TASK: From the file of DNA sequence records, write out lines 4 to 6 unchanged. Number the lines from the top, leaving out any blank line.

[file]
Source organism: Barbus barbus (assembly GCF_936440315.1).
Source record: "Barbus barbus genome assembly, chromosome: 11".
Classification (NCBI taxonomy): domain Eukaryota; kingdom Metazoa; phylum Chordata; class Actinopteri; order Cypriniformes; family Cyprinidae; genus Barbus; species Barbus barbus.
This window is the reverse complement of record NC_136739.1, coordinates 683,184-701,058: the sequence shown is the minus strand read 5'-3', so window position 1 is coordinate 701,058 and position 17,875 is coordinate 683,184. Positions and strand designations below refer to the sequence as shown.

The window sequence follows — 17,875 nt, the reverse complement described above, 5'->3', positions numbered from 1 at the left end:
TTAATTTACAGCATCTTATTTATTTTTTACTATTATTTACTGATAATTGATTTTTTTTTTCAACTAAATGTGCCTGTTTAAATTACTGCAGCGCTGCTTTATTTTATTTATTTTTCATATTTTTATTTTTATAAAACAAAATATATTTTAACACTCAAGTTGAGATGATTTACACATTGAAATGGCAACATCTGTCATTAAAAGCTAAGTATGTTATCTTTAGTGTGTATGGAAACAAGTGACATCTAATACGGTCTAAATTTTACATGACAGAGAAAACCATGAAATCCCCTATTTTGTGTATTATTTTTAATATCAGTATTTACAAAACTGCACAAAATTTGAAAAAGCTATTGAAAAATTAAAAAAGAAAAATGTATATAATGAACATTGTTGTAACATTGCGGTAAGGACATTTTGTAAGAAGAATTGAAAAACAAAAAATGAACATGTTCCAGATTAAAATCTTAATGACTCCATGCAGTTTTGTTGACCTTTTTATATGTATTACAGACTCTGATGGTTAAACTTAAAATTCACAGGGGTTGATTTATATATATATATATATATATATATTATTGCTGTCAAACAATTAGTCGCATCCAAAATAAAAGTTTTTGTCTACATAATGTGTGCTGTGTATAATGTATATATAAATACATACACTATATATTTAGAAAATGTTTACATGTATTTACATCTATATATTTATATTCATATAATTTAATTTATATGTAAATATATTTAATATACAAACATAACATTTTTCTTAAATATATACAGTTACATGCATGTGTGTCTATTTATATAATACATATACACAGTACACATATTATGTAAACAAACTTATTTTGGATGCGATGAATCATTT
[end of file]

This window is the reverse complement of record NC_136739.1, coordinates 683,184-701,058: the sequence shown is the minus strand read 5'-3', so window position 1 is coordinate 701,058 and position 17,875 is coordinate 683,184. Positions and strand designations below refer to the sequence as shown.

The window sequence follows — 17,875 nt, the reverse complement described above, 5'->3', positions numbered from 1 at the left end:
TTAATTTACAGCATCTTATTTATTTTTTACTATTATTTACTGATAATTGATTTTTTTTTTCAACTAAATGTGCCTGTTTAAATTACTGCAGCGCTGCTTTATTTTATTTATTTTTCATATTTTTATTTTTATAAAACAAAATATATTTTAACACTCAAGTTGAGATGATTTACACATTGAAATGGCAACATCTGTCATTAAAAGCTAAGTATGTTATCTTTAGTGTGTATGGAAACAAGTGACATCTAATACGGTCTAAATTTTACATGACAGAGAAAACCATGAAATCCCCTATTTTGTGTATTATTTTTAATATCAGTATTTACAAAACTGCACAAAATTTGAAAAAGCTATTGAAAAATTAAAAAAGAAAAATGTATATAATGAACATTGTTGTAACATTGCGGTAAGGACATTTTGTAAGAAGAATTGAAAAACAAAAAATGAACATGTTCCAGATTAAAATCTTAATGACTCCATGCAGTTTTGTTGACCTTTTTATATGTATTACAGACTCTGATGGTTAAACTTAAAATTCACAGGGGTTGATTTATATATATATATATATATATATATTATTGCTGTCAAACAATTAGTCGCATCCAAAATAAAAGTTTTTGTCTACATAATGTGTGCTGTGTATAATGTATATATAAATACATACACTATATATTTAGAAAATGTTTACATGTATTTACATCTATATATTTATATTCATATAATTTAATTTATATGTAAATATATTTAATATACAAACATAACATTTTTCTTAAATATATACAGTTACATGCATGTGTGTCTATTTATATAATACATATACACAGTACACATATTATGTAAACAAACTTATTTTGGATGCGATGAATCATTT